“At last, we have a deal. After days of intense discussions, the Senate has reached a bipartisan agreement on a historic relief package for this pandemic.” This was the announcement by Senate Majority Leader Mitch McConnell early this morning, describing a historic $2 trillion stimulus deal.
Senate Minority Leader Chuck Schumer called it “the largest rescue package in American history.” The full Senate will vote on the package later today. In anticipation of the agreement, the stock market yesterday had its best day since 1933, surging more than 2,100 points. Global markets are soaring this morning as well.
This is very good news. Here’s the bad news: according to the World Health Organization, the US could become the new epicenter of the coronavirus pandemic. This is because, as the WHO noted yesterday, we are seeing “a very large outbreak and an outbreak that is increasing in intensity.”
Their statement points to the question everyone is asking: How long will this last? The question is even more urgent than it seems.
George Friedman brings clarity to our crisis
I have long followed and appreciated the work of geopolitical analyst George Friedman. In a recent column, he explains the current crisis with his usual clarity.
Friedman notes that at the moment, there are four distinct systems operating in the United States: the medical, the economic, the social, and the political. The medical system is seeking to limit the disease, infections, and deaths. As yet, it has developed no cures or preventatives.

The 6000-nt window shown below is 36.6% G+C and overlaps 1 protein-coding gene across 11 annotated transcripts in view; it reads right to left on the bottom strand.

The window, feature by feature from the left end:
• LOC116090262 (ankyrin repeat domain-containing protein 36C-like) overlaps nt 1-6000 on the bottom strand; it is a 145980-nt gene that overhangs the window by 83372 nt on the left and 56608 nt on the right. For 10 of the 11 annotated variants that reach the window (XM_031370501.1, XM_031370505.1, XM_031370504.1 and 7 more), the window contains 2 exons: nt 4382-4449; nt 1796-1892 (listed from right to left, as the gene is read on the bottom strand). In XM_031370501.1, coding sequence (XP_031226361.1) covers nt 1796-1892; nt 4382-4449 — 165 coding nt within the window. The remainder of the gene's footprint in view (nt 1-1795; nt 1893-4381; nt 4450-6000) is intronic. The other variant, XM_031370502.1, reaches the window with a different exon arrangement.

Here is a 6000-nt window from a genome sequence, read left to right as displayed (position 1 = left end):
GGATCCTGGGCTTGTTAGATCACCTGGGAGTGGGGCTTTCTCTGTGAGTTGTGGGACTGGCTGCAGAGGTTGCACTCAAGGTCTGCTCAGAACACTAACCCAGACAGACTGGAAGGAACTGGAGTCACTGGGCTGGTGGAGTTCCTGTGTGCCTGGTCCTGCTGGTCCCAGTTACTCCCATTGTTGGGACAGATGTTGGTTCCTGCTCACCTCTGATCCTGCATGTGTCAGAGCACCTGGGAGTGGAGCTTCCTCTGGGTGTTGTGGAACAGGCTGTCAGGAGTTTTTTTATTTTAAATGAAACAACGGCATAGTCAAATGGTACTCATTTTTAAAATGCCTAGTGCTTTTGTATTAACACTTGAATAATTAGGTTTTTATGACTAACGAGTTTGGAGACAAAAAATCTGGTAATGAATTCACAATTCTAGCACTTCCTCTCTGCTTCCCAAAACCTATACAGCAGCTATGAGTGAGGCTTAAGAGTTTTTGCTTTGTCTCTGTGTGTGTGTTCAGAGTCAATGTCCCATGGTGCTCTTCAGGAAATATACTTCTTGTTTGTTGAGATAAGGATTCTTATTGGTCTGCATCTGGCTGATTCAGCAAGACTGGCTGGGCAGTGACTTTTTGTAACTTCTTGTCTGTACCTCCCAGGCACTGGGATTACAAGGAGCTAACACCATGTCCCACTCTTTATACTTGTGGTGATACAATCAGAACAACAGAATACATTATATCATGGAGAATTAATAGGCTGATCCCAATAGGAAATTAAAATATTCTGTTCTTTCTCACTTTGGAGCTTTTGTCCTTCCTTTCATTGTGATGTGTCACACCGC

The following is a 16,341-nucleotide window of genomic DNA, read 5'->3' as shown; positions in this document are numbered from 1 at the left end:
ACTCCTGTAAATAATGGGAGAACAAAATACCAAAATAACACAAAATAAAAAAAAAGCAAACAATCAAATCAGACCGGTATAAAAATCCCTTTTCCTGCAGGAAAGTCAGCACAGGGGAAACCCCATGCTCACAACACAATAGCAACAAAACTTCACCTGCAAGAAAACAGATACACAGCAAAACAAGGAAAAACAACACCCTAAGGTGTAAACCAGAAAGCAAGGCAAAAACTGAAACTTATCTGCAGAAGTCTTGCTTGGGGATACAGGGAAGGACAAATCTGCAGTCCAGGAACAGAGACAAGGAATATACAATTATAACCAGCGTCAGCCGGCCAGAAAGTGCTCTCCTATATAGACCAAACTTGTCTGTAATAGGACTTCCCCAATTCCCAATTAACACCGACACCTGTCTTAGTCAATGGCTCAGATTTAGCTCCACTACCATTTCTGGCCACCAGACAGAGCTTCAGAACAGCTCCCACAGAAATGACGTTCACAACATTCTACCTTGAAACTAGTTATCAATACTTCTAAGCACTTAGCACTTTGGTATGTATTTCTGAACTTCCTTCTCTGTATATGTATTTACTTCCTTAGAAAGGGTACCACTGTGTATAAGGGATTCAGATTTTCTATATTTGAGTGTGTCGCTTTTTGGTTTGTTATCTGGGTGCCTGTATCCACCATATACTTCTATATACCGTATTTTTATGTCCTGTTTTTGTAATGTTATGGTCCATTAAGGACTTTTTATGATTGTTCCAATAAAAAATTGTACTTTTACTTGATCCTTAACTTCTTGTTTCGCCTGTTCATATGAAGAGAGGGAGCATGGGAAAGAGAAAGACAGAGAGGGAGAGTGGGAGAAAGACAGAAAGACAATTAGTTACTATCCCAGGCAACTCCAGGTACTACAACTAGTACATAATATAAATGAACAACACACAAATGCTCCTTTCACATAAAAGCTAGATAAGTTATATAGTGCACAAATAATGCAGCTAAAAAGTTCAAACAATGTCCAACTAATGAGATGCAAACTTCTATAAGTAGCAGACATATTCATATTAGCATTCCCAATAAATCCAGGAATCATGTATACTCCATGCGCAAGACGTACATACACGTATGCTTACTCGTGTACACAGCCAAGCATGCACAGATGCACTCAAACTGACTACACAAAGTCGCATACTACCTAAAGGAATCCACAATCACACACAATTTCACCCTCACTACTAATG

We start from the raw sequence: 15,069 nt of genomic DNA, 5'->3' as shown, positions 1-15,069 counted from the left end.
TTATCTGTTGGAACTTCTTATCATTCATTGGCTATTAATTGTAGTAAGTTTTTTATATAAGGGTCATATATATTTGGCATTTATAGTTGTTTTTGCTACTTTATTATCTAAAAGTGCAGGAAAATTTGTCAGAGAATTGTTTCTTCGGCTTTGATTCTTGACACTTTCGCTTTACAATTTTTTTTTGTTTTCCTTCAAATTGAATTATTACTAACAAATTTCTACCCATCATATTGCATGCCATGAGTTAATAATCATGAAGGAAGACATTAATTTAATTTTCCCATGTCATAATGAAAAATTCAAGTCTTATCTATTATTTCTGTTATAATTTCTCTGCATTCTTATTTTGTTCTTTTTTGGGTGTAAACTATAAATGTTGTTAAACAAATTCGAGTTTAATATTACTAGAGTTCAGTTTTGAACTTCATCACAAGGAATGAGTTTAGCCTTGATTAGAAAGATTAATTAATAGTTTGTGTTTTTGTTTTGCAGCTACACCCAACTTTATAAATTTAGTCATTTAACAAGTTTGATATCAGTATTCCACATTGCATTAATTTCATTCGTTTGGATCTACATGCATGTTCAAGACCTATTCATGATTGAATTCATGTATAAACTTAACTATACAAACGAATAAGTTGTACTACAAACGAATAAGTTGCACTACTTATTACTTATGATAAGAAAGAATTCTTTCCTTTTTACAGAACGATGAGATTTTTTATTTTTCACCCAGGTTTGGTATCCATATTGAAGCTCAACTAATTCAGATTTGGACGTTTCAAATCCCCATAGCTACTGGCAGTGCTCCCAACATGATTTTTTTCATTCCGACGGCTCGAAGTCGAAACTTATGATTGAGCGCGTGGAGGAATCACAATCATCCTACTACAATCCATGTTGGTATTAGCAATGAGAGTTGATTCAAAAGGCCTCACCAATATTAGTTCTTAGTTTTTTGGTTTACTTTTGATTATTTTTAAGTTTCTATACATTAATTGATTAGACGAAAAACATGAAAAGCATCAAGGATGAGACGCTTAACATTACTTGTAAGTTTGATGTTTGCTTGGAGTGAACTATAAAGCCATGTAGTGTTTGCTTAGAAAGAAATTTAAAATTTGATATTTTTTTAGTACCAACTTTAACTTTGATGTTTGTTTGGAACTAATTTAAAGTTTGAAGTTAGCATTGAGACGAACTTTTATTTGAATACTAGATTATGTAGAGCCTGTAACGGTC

It is asking for what it needs: supplies, equipment, and tests, but its countermeasure at present is the social. Since the disease appears to be spread primarily through human contact, the emphasis of the medical system has been to limit human interaction.
This approach, however, is drastically affecting our economic systems. As Friedman notes, “Much of the economy cannot be sustained with social distancing.” We are already seeing dire warnings that entire industries such as the airlines could collapse.
As a result, the political system is seeking to ameliorate the economic consequences of the pandemic, as the legislation announced this morning demonstrates.
Here’s the problem: as Friedman notes, “It will take time for the medical system to develop a vaccine. The economic system cannot withstand social distancing for that long without consequence. The social system cannot withstand the stress of isolation coupled with fear of poverty. The stresses snowball. And no one is to blame as it appears that there is no solution.”
Three sources of hope
The Washington Post points to preliminary, anecdotal evidence that warm, humid weather could slow the virus. This could mean that the pandemic could ease in parts of North America and Europe during the summer. However, it could “come roaring back in the fall.”
Another hope is for medical interventions that could prevent the disease, or lessen its symptoms, or cure it. Some medicines now in trial could be available soon. But, as this article explains, a vaccine could take a year before it could be used by the general population; other trials could take several months or more.